We used a 30% factor to estimate crash reduction for pullouts, and their downstream areas.  The upstream area for crash mitigation with SVT’s was defined by using the advance signing distance for SVT’s of 1000 feet in advance of the SVT entrance taper.

The downstream area for crash mitigation with SVT’s were defined by using the values given for a passing lane, assuming a passing lane 1 mile in length, and reducing the downstream effect to account for the shorter SVT lanes.  Assuming a 600 foot SVT lane and a factor of 1/5th the impact length of a passing lane for the downstream SVT effect, we used a value of 4000 feet for the downstream effect.  The SVT influence area used for this candidate project is depicted below.

Based on the roadway segments for SVT mitigation discussed above, we applied the reduction factor to the following areas and crash types:

Area

Crash Type

Between a point 1000’ in advance of the begin taper (location of advance SVT sign) and end taper points of proposed passing lanes/slow vehicle turnouts:

All crashes, including head-on, sideswipe passing and run off the road crashes in the direction of travel of the proposed SVT.  (Excludes Moose & Animal crashes)

4000’ downstream starting at the end taper point

All crashes, including head-on, sideswipe passing and run off the road crashes in the direction of travel of the proposed SVT.  (Excludes Moose & Animal crashes)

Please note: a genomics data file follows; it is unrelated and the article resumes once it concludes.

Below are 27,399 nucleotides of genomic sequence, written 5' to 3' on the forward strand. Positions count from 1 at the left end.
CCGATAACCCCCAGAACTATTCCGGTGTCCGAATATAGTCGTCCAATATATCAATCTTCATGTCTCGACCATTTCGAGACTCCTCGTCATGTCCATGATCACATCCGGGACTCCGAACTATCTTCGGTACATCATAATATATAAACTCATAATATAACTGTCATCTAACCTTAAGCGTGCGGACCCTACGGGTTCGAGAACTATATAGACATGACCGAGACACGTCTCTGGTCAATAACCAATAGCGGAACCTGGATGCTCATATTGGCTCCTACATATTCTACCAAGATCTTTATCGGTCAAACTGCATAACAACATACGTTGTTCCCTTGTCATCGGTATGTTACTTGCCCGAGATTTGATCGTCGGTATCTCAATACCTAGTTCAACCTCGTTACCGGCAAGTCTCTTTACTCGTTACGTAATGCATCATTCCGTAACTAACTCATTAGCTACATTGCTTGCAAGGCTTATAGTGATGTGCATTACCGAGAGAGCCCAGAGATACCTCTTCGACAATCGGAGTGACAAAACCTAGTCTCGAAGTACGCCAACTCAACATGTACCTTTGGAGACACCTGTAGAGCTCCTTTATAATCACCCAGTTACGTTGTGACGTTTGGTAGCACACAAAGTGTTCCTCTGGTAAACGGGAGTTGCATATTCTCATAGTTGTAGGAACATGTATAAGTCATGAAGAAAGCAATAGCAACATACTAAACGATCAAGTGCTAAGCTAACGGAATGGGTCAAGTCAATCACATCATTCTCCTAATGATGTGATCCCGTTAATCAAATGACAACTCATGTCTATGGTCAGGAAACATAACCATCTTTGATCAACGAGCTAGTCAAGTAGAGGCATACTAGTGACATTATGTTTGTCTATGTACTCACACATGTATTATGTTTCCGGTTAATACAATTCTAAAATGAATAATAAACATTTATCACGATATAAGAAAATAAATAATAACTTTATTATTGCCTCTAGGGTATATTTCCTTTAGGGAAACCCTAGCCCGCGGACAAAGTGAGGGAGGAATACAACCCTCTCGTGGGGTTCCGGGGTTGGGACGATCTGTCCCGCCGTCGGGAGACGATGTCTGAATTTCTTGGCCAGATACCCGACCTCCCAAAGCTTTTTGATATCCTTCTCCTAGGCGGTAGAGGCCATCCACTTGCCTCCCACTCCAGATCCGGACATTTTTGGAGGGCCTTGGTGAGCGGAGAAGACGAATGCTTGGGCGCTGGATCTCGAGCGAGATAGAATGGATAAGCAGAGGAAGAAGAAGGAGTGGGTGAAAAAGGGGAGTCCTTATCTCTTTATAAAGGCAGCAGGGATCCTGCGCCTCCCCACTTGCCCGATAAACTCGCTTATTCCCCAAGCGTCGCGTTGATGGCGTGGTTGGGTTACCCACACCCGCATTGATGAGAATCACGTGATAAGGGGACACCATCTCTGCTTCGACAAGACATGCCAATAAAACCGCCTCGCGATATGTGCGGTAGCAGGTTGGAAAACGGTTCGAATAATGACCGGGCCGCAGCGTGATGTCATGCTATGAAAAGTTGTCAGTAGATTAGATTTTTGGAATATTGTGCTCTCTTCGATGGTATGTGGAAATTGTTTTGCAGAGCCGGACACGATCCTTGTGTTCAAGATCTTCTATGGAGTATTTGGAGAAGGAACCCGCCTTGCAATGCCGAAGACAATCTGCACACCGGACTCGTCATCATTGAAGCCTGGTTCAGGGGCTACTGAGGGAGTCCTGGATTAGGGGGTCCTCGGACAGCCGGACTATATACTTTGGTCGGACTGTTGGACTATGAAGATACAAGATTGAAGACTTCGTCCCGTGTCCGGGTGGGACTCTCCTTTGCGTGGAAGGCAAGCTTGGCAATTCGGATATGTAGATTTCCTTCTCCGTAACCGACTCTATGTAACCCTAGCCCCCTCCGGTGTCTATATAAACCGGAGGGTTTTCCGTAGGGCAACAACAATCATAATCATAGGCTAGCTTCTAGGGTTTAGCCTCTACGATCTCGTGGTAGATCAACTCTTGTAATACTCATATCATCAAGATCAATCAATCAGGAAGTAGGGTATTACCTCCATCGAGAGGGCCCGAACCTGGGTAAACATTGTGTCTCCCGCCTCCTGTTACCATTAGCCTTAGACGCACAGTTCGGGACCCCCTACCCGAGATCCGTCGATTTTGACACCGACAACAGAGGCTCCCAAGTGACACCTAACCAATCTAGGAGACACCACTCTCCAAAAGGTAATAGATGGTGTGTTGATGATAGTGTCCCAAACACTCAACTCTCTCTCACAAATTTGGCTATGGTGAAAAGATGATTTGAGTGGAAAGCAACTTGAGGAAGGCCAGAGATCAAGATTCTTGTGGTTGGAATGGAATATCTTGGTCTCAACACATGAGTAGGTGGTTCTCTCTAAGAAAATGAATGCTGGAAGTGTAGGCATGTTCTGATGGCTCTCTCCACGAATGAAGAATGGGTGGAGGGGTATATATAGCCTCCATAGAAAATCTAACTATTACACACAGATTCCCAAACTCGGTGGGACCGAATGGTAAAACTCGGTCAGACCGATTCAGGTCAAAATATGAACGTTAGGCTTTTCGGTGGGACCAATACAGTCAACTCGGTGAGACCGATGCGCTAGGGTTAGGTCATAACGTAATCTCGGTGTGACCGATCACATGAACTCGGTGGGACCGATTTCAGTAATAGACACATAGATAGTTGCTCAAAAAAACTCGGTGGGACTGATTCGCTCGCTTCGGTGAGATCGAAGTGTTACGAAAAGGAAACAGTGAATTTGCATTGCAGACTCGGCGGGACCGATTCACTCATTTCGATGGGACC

We applied the factor for 4000 feet downstream even though the NCHRP report does not include it in their estimate, because the purpose of turnouts is to relieve aggression, fatigue from following a slow moving vehicle, and passing pressure.  We feel that that relief would extend beyond the end of the SVT lane, just as the report indicates that the operational effect of a passing lane downstream is 3-8 miles. 

We used the 30% reduction factor noted in the NCHRP study rather than 40% for turnouts because it seems unlikely that turnouts would be more effective than passing lanes at relieving passing pressure.

Crashes susceptible to correction are summarized below:

Sterling Highway: Soldotna to Homer Hill Crashes Potentially Correctable by the Installation of SVT Lanes

YEAR

Fatality

Incapacitating Injury

Non-Incapacitating or Possible Injury

Property Damage Only

GRAND TOTAL

2004

2

0

1

10

13

2005

0

0

3

8

11

2006

0

1

1

0

2

2007
1
2
2
2

7

2008

0

0

2

1

4

Grand Total

3

3

10

21

37

Crashes in the analysis susceptible to correction through the installation of SVT lanes include the following:


YEAR

Fatality

Incapacitating Injury

Non-Incapacitating or Possible Injury

Property Damage Only

GRAND TOTAL

Vehicle-Run Off the Road

1

2

4

10

17

OTHER/ Unknown

 

 

1

4

5

Fixed Object

 

 

2

3

5

VEH-Head On Related

2

 

2

2

6

VEH - Passing Related

 

 

1

2

3

VEH - REAR END

 

1

 

 

1

Grand Total

3

3

10

21

37

The HSIP improvements should result in a reduction in head-on, rear end, and lane changing crashes on the Sterling Highway between Soldotna and Homer Hill.

This project is scheduled for construction in 2013.

Project Contact:

Kevin Jackson, P.E.
Alaska State Department of Transportation and Public Facilities (ADOT&PF)
907-269-0641

kevin.jackson@alaska.govsend email